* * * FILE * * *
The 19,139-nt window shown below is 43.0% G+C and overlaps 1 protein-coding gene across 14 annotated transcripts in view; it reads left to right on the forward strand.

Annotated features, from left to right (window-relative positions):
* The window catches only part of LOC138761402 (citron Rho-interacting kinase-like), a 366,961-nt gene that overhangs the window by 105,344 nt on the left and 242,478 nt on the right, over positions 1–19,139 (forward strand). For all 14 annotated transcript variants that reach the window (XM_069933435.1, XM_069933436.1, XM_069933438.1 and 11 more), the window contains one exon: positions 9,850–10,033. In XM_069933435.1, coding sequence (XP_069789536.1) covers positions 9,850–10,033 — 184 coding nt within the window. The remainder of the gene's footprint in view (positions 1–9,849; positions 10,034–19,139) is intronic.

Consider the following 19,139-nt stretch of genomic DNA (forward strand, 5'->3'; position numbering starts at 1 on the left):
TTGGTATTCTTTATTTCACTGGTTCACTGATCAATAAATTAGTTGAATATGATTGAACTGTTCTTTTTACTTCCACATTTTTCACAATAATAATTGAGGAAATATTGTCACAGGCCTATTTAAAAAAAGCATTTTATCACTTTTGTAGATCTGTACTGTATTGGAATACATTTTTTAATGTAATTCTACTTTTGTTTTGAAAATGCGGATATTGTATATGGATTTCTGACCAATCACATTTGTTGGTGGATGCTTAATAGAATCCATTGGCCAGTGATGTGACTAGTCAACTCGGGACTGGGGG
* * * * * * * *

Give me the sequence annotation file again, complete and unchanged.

The 19,139-nt window shown below is 43.0% G+C and overlaps 1 protein-coding gene across 14 annotated transcripts in view; it reads left to right on the forward strand.

Annotated features, from left to right (window-relative positions):
* The window catches only part of LOC138761402 (citron Rho-interacting kinase-like), a 366,961-nt gene that overhangs the window by 105,344 nt on the left and 242,478 nt on the right, over positions 1–19,139 (forward strand). For all 14 annotated transcript variants that reach the window (XM_069933435.1, XM_069933436.1, XM_069933438.1 and 11 more), the window contains one exon: positions 9,850–10,033. In XM_069933435.1, coding sequence (XP_069789536.1) covers positions 9,850–10,033 — 184 coding nt within the window. The remainder of the gene's footprint in view (positions 1–9,849; positions 10,034–19,139) is intronic.

Consider the following 19,139-nt stretch of genomic DNA (forward strand, 5'->3'; position numbering starts at 1 on the left):
TTGGTATTCTTTATTTCACTGGTTCACTGATCAATAAATTAGTTGAATATGATTGAACTGTTCTTTTTACTTCCACATTTTTCACAATAATAATTGAGGAAATATTGTCACAGGCCTATTTAAAAAAAGCATTTTATCACTTTTGTAGATCTGTACTGTATTGGAATACATTTTTTAATGTAATTCTACTTTTGTTTTGAAAATGCGGATATTGTATATGGATTTCTGACCAATCACATTTGTTGGTGGATGCTTAATAGAATCCATTGGCCAGTGATGTGACTAGTCAACTCGGGACTGGGGG